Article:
Front view: building appears to be two stories
Side view: all three building stories can be seen

Floor Plan

Visiting Information / Access

Former Ban Residence, Omihachiman City Designated Cultural Property

Address 3-15 Shinmachi Omihachiman, Shiga, JAPAN 523-0871
Phone / Fax 0748-32-1877


Opening Hours

Hours 9 am to 5 pm (entry until 4:30 pm)
Closed Mondays / day following a national holiday / year-end & New Year holidays
(No closings in March, April, May, October & November)
* exhibition rooms may close partially, even during open hours.



Former Ban Residence

  Adult Elementary & JHS Students
Individual 400 yen 250 yen
Group (over 10 people) 350 yen 200 yen
Discounts To Visitors with a Disability Certificate (including caregiver) – 200 yen for both entry and special exhibitions.


Joint Admission of Former Ban-ke Residence and Omihachiman City Museum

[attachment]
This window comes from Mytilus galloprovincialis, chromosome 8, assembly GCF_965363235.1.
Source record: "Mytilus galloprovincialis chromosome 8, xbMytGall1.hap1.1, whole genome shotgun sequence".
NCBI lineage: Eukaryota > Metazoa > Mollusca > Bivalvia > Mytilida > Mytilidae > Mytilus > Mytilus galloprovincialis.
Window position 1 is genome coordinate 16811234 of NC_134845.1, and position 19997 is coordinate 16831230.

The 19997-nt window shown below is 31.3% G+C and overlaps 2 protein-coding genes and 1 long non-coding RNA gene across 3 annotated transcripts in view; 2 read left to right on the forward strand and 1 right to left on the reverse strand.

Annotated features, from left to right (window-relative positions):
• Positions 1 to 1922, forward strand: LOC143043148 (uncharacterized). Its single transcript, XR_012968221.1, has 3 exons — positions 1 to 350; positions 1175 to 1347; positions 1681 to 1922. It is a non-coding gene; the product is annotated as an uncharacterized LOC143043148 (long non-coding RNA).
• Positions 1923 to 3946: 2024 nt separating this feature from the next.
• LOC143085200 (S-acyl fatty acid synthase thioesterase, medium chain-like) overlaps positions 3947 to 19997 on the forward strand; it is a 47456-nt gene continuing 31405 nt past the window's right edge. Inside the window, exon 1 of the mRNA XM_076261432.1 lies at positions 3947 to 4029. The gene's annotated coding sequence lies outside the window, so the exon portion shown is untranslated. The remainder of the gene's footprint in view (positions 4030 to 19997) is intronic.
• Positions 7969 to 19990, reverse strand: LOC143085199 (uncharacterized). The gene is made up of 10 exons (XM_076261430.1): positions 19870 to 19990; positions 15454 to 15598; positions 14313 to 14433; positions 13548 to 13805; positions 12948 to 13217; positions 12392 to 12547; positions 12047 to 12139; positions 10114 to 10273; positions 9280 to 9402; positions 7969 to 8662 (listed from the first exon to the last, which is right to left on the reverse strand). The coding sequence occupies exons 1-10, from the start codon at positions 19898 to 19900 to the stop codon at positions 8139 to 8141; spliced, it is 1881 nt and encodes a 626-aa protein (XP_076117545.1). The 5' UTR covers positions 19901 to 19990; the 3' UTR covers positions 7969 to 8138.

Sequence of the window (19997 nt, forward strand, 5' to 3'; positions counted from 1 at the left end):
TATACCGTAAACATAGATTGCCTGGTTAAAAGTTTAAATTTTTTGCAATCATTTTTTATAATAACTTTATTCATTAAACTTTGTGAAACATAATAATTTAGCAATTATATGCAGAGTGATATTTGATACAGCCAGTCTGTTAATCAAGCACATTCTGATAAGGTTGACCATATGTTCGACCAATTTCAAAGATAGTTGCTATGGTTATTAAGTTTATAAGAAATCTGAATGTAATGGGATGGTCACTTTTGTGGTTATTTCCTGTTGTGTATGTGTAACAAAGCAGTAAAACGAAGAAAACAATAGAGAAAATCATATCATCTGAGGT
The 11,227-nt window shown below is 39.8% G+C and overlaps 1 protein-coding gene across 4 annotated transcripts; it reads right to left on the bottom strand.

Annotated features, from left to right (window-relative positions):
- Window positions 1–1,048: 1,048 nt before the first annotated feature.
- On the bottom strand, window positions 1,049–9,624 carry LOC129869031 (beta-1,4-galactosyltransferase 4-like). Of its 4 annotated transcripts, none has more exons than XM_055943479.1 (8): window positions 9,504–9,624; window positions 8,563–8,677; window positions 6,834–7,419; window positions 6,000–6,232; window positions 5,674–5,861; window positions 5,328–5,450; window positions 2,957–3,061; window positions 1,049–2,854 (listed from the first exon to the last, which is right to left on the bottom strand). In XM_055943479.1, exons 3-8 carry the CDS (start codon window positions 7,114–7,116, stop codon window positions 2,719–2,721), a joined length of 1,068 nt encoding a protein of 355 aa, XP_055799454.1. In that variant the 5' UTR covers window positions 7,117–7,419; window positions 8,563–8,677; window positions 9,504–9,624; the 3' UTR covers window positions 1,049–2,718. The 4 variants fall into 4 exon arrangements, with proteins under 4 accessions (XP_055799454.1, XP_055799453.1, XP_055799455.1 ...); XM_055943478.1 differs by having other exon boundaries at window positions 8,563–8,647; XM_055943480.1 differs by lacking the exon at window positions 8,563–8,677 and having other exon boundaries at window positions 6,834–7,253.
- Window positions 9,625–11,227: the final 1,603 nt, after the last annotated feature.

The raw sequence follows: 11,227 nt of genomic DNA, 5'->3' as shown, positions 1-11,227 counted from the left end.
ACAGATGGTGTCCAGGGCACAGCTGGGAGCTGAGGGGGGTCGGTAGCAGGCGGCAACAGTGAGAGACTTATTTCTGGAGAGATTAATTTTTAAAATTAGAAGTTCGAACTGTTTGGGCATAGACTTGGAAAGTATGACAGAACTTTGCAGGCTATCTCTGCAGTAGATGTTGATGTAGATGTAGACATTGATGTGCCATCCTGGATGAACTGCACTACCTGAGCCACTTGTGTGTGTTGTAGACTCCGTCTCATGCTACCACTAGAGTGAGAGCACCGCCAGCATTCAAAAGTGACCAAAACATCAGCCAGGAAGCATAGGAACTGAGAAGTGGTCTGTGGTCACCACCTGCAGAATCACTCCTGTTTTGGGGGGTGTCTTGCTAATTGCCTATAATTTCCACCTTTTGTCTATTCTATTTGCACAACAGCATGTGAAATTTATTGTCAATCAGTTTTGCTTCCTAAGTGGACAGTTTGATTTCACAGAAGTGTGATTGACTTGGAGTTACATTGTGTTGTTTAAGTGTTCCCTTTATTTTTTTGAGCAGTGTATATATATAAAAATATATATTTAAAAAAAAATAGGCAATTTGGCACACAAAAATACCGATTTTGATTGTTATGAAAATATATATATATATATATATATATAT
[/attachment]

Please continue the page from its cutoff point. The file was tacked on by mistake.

Adult Elementary & JHS Students
Individual 800 yen 400 yen
Group (over 10 people) 700 yen 300 yen



Get off at JR Biwako Line Omi-Hachiman Station and take the bus bound for Chomeiji (長命寺).
Get off at Obatacho Shiryokan Mae (小幡町資料館前) bus stop and take a short walk.



Public parking is available at the Municipal Obata Kanko Parking Lot (市営小幡観光駐車場)

Standard size (83 spaces) 510 yen / day
Large vehicles (11 spaces) 2090 yen / day


Notice for Your Visit

  • The facility is smoke-free.
  • Bringing your own food and drinks is prohibited in the facility.
  • Please turn mobile phones off, or switch them to silent mode.
  • Please do not touch the exhibits.
  • Pets are not permitted in the facility.
  • Use the umbrella stand at the entrance unless carrying a compact type.